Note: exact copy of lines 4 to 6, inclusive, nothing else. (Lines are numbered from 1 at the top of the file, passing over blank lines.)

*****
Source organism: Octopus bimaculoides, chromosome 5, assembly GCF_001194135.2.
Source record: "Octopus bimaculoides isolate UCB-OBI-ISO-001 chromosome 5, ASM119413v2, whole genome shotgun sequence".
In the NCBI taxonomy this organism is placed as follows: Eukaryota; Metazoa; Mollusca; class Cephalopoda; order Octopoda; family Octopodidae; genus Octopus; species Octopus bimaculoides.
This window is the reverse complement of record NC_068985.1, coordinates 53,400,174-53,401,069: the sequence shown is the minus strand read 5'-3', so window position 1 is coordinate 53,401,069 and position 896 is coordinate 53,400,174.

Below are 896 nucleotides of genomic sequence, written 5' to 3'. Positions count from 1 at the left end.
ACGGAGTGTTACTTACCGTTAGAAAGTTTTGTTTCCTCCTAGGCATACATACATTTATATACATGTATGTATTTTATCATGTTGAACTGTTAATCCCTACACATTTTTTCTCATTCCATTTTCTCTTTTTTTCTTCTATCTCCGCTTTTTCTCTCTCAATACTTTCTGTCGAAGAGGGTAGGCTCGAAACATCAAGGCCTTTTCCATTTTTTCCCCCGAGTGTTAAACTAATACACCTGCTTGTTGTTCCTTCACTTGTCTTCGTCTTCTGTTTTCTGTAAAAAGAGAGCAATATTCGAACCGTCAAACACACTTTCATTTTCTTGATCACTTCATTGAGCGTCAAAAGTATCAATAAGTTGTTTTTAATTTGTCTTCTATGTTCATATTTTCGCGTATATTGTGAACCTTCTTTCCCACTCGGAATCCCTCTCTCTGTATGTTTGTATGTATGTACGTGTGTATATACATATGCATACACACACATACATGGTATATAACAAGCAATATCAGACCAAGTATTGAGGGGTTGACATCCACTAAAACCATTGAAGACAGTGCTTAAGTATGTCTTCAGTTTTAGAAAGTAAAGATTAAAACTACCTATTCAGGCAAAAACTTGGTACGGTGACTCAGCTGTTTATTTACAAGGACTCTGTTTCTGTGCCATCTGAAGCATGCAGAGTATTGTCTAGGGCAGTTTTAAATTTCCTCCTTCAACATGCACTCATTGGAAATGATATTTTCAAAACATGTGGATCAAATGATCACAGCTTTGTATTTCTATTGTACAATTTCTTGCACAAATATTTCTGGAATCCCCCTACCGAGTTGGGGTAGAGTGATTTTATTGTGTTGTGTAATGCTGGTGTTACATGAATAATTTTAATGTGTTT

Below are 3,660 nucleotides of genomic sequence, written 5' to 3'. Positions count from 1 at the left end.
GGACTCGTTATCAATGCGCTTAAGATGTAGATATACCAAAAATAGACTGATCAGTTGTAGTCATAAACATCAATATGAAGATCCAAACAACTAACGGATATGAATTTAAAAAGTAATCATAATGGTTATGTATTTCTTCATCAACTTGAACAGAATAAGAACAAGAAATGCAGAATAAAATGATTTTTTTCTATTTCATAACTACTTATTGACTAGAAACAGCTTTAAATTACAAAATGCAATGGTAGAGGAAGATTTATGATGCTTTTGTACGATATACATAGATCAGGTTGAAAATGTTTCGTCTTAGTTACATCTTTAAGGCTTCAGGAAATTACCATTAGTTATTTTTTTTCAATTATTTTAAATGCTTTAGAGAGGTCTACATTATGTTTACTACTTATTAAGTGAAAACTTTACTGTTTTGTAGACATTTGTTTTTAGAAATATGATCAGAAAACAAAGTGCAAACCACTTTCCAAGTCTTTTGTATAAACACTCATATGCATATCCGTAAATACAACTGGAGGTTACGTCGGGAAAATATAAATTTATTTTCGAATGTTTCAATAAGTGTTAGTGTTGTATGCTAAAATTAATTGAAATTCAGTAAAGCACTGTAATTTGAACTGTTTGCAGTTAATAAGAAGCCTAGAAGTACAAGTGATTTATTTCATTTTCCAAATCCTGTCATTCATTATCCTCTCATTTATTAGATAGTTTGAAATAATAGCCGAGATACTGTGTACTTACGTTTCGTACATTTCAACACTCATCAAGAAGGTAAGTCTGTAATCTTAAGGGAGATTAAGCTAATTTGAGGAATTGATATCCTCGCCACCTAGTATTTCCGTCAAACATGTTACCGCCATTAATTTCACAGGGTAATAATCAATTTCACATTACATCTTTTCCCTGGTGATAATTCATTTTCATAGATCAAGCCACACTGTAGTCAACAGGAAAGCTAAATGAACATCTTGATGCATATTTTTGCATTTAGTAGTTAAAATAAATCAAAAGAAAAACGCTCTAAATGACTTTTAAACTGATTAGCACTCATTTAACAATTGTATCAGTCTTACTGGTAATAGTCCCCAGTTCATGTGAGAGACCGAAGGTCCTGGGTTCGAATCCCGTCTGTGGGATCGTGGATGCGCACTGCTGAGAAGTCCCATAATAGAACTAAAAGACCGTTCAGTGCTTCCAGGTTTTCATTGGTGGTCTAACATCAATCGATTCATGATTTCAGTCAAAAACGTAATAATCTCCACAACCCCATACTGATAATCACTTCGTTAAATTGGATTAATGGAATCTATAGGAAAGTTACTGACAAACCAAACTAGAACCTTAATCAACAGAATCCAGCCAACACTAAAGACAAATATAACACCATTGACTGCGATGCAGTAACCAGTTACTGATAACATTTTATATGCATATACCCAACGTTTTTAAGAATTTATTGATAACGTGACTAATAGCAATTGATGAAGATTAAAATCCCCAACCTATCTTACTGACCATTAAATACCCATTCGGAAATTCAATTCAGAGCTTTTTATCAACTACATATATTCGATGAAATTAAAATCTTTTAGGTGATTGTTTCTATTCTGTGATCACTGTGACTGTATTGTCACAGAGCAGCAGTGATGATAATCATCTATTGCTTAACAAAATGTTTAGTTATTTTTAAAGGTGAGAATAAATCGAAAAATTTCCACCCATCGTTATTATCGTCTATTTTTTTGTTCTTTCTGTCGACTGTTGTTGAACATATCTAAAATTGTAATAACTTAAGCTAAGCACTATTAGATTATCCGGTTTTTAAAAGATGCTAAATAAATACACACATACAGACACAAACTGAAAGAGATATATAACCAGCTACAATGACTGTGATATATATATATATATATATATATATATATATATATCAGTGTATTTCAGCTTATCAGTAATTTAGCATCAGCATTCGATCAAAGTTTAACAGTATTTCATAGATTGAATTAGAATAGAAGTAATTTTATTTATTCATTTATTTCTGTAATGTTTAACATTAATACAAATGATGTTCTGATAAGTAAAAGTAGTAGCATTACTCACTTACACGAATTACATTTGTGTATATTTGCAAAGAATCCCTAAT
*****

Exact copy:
This window is the reverse complement of record NC_068985.1, coordinates 53,400,174-53,401,069: the sequence shown is the minus strand read 5'-3', so window position 1 is coordinate 53,401,069 and position 896 is coordinate 53,400,174.

Below are 896 nucleotides of genomic sequence, written 5' to 3'. Positions count from 1 at the left end.
ACGGAGTGTTACTTACCGTTAGAAAGTTTTGTTTCCTCCTAGGCATACATACATTTATATACATGTATGTATTTTATCATGTTGAACTGTTAATCCCTACACATTTTTTCTCATTCCATTTTCTCTTTTTTTCTTCTATCTCCGCTTTTTCTCTCTCAATACTTTCTGTCGAAGAGGGTAGGCTCGAAACATCAAGGCCTTTTCCATTTTTTCCCCCGAGTGTTAAACTAATACACCTGCTTGTTGTTCCTTCACTTGTCTTCGTCTTCTGTTTTCTGTAAAAAGAGAGCAATATTCGAACCGTCAAACACACTTTCATTTTCTTGATCACTTCATTGAGCGTCAAAAGTATCAATAAGTTGTTTTTAATTTGTCTTCTATGTTCATATTTTCGCGTATATTGTGAACCTTCTTTCCCACTCGGAATCCCTCTCTCTGTATGTTTGTATGTATGTACGTGTGTATATACATATGCATACACACACATACATGGTATATAACAAGCAATATCAGACCAAGTATTGAGGGGTTGACATCCACTAAAACCATTGAAGACAGTGCTTAAGTATGTCTTCAGTTTTAGAAAGTAAAGATTAAAACTACCTATTCAGGCAAAAACTTGGTACGGTGACTCAGCTGTTTATTTACAAGGACTCTGTTTCTGTGCCATCTGAAGCATGCAGAGTATTGTCTAGGGCAGTTTTAAATTTCCTCCTTCAACATGCACTCATTGGAAATGATATTTTCAAAACATGTGGATCAAATGATCACAGCTTTGTATTTCTATTGTACAATTTCTTGCACAAATATTTCTGGAATCCCCCTACCGAGTTGGGGTAGAGTGATTTTATTGTGTTGTGTAATGCTGGTGTTACATGAATAATTTTAATGTGTTT